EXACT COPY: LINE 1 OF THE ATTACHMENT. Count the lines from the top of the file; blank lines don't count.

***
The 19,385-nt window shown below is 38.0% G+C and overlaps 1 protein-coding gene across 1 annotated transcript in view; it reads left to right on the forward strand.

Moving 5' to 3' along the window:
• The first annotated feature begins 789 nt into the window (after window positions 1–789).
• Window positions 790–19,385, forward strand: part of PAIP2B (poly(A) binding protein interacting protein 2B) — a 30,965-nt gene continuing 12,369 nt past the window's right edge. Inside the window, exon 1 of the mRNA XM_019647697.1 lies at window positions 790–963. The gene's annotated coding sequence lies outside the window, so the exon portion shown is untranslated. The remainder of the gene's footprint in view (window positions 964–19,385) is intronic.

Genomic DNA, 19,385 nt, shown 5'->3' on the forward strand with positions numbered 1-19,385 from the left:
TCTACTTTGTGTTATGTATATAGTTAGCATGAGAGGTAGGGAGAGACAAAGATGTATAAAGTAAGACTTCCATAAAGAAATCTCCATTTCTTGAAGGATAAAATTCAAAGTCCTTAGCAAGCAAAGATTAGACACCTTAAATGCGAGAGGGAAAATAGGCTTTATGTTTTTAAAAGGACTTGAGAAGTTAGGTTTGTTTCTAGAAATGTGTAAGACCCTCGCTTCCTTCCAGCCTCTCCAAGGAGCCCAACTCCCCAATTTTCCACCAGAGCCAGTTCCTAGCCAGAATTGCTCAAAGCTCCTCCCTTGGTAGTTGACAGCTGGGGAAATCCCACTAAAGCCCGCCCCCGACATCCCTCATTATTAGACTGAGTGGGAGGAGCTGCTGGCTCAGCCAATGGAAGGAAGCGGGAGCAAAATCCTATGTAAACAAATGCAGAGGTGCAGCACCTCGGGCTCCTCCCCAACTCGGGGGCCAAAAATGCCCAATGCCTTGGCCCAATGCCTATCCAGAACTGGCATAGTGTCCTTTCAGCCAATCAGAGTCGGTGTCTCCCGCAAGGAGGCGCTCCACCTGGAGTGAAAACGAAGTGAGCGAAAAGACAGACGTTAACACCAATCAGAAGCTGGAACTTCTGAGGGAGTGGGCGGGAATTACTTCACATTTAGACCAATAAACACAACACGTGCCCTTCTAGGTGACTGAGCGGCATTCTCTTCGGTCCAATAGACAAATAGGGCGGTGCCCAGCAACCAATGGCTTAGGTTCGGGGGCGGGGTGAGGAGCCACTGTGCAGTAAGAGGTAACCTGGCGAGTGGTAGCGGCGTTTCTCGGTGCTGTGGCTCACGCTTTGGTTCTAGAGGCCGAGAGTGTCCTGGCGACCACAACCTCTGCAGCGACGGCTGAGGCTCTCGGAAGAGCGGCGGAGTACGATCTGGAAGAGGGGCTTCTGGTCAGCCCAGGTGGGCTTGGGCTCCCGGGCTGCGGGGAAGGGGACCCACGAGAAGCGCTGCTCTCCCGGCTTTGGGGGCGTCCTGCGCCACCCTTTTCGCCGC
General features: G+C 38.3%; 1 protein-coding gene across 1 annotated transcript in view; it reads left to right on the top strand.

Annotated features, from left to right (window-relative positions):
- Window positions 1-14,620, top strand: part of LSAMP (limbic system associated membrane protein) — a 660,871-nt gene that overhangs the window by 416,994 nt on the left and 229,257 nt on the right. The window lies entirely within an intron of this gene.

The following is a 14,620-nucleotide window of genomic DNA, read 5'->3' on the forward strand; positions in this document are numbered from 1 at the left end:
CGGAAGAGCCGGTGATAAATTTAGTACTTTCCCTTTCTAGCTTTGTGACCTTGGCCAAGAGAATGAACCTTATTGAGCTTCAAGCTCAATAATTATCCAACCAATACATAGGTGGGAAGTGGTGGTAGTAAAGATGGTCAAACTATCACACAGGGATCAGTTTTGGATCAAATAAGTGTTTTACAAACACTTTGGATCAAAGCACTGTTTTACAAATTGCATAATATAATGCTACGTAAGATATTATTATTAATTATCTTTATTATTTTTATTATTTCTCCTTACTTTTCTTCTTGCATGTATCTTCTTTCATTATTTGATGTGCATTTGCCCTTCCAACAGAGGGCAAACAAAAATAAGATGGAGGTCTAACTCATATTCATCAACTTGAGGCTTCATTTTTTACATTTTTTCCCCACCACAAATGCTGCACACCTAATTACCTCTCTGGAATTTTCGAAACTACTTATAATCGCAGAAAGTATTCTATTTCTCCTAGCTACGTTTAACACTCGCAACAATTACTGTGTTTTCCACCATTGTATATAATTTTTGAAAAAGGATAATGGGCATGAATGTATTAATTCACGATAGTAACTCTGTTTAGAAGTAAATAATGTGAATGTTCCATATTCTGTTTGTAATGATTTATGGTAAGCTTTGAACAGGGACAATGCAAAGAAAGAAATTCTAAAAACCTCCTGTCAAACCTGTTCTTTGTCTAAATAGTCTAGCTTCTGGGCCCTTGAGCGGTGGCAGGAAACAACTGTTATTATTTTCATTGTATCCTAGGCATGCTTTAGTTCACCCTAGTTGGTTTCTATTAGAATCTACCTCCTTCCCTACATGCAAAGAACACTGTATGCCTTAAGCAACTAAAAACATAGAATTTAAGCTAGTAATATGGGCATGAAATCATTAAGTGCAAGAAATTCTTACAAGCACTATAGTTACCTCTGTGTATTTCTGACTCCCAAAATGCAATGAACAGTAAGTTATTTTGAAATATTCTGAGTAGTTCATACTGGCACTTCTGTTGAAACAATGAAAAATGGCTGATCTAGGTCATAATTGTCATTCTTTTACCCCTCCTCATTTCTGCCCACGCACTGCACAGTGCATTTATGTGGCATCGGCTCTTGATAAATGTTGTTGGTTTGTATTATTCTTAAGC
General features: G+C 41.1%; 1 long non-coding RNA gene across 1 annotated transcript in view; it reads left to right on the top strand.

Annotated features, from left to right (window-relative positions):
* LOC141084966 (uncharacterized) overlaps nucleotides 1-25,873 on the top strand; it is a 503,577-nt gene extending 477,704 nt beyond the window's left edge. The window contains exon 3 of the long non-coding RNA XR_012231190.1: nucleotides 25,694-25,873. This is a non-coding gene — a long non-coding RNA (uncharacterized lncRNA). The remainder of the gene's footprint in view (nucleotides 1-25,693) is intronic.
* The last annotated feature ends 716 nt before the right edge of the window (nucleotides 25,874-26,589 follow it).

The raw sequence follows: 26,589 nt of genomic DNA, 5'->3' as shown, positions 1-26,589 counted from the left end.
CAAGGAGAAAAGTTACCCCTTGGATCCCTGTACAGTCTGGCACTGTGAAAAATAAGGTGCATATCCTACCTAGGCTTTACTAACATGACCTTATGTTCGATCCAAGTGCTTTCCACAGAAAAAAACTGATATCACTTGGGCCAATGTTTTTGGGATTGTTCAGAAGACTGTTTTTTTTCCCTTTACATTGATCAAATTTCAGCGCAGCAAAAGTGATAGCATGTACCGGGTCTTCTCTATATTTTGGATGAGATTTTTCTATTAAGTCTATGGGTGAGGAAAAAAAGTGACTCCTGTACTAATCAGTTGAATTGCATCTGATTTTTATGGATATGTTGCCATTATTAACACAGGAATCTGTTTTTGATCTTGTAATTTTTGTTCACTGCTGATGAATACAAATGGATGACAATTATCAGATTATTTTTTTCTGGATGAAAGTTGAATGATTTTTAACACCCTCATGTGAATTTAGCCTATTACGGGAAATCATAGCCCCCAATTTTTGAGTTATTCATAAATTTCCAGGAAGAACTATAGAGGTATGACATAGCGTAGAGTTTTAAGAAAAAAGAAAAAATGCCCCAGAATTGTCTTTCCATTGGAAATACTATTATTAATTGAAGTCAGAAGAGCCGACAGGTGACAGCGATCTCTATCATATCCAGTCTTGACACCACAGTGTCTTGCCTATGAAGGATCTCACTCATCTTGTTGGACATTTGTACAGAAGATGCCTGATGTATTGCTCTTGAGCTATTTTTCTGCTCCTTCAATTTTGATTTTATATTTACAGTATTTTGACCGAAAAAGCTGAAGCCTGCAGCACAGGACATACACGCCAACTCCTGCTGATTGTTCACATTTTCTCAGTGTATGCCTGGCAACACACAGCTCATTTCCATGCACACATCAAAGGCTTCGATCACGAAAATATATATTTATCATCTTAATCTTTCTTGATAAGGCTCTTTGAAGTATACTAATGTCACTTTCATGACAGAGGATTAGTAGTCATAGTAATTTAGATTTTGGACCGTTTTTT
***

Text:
The 19,385-nt window shown below is 38.0% G+C and overlaps 1 protein-coding gene across 1 annotated transcript in view; it reads left to right on the forward strand.